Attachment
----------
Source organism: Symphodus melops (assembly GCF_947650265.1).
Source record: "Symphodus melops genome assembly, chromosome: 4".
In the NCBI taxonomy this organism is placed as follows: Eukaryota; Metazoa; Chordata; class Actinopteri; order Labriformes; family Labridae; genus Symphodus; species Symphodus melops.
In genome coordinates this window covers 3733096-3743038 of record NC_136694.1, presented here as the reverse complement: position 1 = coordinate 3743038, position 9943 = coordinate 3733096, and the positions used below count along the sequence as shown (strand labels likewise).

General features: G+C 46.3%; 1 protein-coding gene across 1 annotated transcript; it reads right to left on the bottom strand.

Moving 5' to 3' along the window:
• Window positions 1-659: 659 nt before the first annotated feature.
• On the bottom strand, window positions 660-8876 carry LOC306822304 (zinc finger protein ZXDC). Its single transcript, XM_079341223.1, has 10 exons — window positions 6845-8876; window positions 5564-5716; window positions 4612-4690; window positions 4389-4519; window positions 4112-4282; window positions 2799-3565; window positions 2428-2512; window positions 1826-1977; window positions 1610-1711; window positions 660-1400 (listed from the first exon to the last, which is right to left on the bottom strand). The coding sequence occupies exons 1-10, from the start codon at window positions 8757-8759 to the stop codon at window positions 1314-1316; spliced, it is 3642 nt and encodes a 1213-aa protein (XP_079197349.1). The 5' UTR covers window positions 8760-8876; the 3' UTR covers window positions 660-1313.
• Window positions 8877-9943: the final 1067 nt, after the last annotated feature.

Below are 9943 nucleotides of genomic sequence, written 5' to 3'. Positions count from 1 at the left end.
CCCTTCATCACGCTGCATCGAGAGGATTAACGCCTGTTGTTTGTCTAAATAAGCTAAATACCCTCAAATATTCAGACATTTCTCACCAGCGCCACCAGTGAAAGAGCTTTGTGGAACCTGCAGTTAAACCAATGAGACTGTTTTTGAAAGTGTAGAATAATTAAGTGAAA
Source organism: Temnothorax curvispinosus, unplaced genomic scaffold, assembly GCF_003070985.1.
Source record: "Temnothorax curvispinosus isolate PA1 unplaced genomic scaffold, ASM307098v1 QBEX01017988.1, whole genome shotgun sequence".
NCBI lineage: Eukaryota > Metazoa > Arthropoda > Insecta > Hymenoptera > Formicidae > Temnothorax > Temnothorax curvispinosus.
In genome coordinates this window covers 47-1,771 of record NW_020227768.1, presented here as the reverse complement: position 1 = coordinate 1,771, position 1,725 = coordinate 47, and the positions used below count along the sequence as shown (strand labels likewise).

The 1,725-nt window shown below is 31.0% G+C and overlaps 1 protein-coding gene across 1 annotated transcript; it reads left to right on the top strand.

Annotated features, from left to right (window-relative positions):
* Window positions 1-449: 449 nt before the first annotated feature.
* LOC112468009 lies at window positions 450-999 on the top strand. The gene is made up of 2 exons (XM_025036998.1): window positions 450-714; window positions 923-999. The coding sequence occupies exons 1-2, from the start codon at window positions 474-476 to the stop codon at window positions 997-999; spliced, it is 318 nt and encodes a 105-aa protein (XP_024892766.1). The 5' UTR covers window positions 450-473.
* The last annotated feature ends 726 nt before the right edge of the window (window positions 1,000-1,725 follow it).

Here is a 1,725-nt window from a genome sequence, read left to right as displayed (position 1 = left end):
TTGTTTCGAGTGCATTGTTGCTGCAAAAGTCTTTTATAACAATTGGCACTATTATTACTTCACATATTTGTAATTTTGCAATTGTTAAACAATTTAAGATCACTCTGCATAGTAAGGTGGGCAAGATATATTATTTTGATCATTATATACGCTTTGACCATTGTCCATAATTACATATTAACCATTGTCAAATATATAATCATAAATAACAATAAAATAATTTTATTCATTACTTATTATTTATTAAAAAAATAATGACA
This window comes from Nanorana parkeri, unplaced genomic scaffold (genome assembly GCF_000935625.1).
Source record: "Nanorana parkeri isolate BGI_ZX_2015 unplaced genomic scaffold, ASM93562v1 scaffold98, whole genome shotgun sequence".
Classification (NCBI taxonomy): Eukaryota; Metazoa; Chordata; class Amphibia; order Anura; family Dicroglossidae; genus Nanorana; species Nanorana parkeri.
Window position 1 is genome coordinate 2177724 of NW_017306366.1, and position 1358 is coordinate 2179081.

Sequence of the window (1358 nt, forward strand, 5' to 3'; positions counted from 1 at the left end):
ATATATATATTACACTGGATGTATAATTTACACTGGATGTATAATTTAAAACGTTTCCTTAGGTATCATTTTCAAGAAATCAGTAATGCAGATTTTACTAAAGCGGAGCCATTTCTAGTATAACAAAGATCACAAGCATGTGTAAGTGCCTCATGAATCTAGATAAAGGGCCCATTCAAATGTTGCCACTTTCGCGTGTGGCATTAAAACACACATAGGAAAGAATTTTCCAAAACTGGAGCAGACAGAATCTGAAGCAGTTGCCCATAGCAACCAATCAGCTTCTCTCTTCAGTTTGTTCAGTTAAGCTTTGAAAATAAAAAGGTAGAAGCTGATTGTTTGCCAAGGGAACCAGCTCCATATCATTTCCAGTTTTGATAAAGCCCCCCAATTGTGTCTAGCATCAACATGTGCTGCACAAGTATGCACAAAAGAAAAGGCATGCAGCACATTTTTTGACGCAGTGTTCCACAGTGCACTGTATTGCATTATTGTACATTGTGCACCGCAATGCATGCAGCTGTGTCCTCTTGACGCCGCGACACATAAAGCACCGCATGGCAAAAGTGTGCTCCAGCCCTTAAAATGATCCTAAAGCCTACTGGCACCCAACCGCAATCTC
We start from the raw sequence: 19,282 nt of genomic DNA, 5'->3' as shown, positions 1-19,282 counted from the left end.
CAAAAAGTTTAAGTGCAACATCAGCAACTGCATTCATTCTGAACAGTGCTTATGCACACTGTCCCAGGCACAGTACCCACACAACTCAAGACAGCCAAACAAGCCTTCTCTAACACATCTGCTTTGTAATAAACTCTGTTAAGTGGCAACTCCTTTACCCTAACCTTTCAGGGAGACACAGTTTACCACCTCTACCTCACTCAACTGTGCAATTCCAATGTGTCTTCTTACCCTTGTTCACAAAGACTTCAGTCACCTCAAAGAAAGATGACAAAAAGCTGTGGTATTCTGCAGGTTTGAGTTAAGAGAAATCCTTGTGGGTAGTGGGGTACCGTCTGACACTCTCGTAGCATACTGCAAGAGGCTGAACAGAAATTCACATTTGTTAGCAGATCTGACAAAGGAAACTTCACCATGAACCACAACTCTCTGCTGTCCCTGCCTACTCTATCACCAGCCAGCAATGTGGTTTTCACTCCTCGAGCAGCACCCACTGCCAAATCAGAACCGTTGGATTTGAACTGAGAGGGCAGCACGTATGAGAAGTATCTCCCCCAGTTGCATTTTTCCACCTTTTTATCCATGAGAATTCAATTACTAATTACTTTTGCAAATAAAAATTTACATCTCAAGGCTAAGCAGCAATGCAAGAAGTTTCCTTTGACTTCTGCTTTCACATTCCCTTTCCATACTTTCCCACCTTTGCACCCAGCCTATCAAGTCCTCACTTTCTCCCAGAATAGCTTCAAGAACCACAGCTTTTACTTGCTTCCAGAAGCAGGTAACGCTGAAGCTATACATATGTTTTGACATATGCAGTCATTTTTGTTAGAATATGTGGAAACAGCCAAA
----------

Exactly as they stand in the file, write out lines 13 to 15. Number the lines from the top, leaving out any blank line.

Source record: "Temnothorax curvispinosus isolate PA1 unplaced genomic scaffold, ASM307098v1 QBEX01017988.1, whole genome shotgun sequence".
NCBI lineage: Eukaryota > Metazoa > Arthropoda > Insecta > Hymenoptera > Formicidae > Temnothorax > Temnothorax curvispinosus.
In genome coordinates this window covers 47-1,771 of record NW_020227768.1, presented here as the reverse complement: position 1 = coordinate 1,771, position 1,725 = coordinate 47, and the positions used below count along the sequence as shown (strand labels likewise).